There are a lot of things one could say about Quentin Tarantino’s movies, but “formulaic” is not one of them. “Once Upon a Time in Hollywood” isn’t a taut, densely plotted thriller like “Pulp Fiction.” Nor is it a sprawling historical epic like “Django Unchained” or “Inglourious Basterds,” or a locked-room mystery like “Reservoir Dogs” or “The Hateful Eight.” It’s something else altogether.
Set in 1969, “Hollywood” follows the adventures of western TV icon Rick Dalton (Leonardo DiCaprio) and his longtime stunt double Cliff Booth (Brad Pitt) as Dalton attempts to transition from TV into film. As the two men drift from opportunity to opportunity, they cross paths with their actress neighbor Sharon Tate (Margot Robbie), who positively exudes joi de vivre.
At first blush, it’s hard to grasp what the idea of this movie is, because most of the film’s extended runtime is comprised of seemingly disconnected vignettes: Booth brawls with Bruce Lee in a Hollywood alleyway; Dalton contemplates his career decisions on the set of a TV pilot, with some help from a spunky child actress; Tate goes to a movie theater to watch herself in a comedy flick; Booth stumbles into the lair of the murderous Manson Family; Dalton and Booth head to Italy to star in a series of “spaghetti Westerns”; and so on.
As a result, “Hollywood” comes off as a leisurely, reflective sort of movie, an experience steeped in California cool. Here, all of Tarantino’s best filmmaking tendencies—and few of his worst—are on display. “Hollywood” has plenty of crackling dialogue, creative cinematographic moments, and high-tension sequences without ever lapsing into “Kill Bill” levels of bloodshed or “Django”-esque fourth-wall-breaking.
But that’s not to say, of course, that this is a family-friendly film—or that it’s ultimately pointless.
(Spoilers follow. Read on at your own risk.)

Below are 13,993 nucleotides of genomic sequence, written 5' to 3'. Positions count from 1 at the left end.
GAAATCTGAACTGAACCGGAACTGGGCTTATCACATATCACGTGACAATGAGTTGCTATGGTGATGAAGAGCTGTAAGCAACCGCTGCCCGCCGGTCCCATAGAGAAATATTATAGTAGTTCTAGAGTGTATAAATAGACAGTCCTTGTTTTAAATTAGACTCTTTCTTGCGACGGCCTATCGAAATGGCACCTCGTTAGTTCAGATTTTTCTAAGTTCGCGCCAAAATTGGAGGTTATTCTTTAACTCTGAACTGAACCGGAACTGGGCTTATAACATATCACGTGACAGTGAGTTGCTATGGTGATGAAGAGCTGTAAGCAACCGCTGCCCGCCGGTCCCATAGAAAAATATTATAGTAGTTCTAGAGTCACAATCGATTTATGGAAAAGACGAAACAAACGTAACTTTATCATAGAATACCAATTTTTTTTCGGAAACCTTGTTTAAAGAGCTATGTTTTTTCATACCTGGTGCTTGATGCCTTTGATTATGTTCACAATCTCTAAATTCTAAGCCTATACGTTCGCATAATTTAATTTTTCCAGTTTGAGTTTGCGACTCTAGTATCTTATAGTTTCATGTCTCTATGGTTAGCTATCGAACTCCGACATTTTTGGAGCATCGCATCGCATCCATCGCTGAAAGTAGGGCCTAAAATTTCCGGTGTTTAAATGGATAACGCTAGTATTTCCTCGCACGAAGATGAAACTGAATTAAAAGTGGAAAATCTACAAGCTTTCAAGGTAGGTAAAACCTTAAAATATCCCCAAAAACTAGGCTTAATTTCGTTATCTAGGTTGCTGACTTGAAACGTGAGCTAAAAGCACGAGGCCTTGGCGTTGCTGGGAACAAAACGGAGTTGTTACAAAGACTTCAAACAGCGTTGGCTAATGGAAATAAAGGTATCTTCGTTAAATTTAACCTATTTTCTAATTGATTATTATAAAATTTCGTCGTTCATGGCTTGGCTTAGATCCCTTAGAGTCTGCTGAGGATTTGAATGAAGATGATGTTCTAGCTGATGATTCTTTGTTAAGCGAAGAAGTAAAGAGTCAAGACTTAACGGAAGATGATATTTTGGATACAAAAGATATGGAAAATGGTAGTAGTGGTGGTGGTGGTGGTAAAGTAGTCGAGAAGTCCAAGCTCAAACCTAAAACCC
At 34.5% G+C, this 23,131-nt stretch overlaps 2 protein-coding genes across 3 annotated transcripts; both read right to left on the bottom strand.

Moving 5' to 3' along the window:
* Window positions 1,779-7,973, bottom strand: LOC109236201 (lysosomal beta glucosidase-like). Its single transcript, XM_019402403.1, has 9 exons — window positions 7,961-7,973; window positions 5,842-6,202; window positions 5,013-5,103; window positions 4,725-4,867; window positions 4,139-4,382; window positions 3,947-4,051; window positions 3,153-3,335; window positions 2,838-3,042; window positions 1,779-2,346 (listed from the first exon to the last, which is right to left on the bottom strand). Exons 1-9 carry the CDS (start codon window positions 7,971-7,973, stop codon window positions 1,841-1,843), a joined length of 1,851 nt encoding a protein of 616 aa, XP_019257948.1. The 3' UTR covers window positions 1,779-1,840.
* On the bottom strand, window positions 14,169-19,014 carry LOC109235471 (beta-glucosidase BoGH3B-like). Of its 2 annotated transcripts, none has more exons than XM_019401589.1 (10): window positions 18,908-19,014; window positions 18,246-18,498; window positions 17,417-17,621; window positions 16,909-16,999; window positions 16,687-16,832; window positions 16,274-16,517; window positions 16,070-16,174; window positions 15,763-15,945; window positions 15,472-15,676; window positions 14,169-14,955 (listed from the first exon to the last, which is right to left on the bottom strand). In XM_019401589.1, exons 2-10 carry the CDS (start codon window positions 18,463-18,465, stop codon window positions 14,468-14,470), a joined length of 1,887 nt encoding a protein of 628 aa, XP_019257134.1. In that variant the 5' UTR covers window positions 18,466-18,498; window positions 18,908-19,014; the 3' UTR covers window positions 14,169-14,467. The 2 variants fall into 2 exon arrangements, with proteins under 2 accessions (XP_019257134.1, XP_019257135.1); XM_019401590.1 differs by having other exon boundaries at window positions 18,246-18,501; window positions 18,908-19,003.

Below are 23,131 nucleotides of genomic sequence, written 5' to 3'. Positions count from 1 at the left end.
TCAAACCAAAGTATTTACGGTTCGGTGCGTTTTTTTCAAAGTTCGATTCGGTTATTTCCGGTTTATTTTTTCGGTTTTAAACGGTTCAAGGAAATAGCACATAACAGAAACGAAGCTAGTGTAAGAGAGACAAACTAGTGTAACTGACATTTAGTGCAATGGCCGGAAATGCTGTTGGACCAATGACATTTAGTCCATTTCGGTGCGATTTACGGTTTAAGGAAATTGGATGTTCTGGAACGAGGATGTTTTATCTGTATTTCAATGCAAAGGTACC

As is Tarantino’s wont, the film’s closing minutes veer into ultraviolent alternate history. When Manson Family killers come for Tate at the film’s climax, Dalton and Booth spring to the rescue. Booth employs his stuntman training to demolish two assassins, while Dalton retrieves the flamethrower he used in a World War II flick and uses it to incinerate the remaining killer. It’s an explosive denouement that comes almost out of nowhere, and yet somehow it serves as the fulcrum around which the entire experience turns. And more interesting still, it doesn’t feel like the kind of exploitation-flick homage for which Tarantino is well known. Something else—something deeper and more thoughtful—is going on in “Hollywood.”
There have already been some good takes on what “Hollywood” is really trying to say in its coda. Atlantic writer Caitlin Flanagan reads the film—in particular, Pitt’s heroic stuntman character—as a defense of traditional masculinity against its contemporary critics. Theologian David Bentley Hart makes a good case that the film’s ending is a kind of spiritual eucatastrophe, a glimpse into a Kingdom of Heaven where evil is decisively vanquished and history’s sins are made right. I have to admit, though, that those of us who didn’t live through the Tate murder or its aftermath—which is to say, my whole generation—can’t really relate to the observations made by Flanagan and Hart.
It’s taken me a long time to write this review, because I’ve spent a long time puzzling out my own thoughts. After much pondering, I tend to think that in large part, “Hollywood” subverts—and even inverts—the old maxim that violent cinema inevitably corrupts the moral sensibilities of those involved with it. Throughout the film, one watches Dalton and Booth feature in numerous pulp Westerns and low-budget action pictures. And when the time comes for them to be truly heroic in the real world—to defend the innocent Tate against pitiless killers—they rely on the dispositions, skills and tools cultivated in their roles as actors (that is, bravery, karate moves and a flamethrower) to defeat real monsters. They embody, that is, the heroism and talents of the characters they played onscreen.
Put a different way, Tarantino suggests that to the extent that actors’ and moviegoers’ moral dispositions are formed by the cinema, the cinema ought to depict the virtues that are actually necessary to confront and defeat evil. Movies can thus be a kind of laboratory for at least the four cardinal virtues of classical thought—fortitude, prudence, justice, and temperance.
There’s an old G.K. Chesterton quote that comes to mind here: “Fairy tales do not give the child his first idea of bogey. What fairy tales give the child is his first clear idea of the possible defeat of bogey.” And that latter—the idea of the possible defeat of the world’s wicked forces—is the moral core of “Hollywood.”
In short, if you’re a film buff—even if most Tarantino films aren’t your speed—“Hollywood” is absolutely worth seeing. (It’s probably the film that’s haunted me the most all year.) And in an cinematic season of endless reboots and sequels, it’s a nice reminder that thoughtful moviemaking for grown-ups isn’t quite dead yet.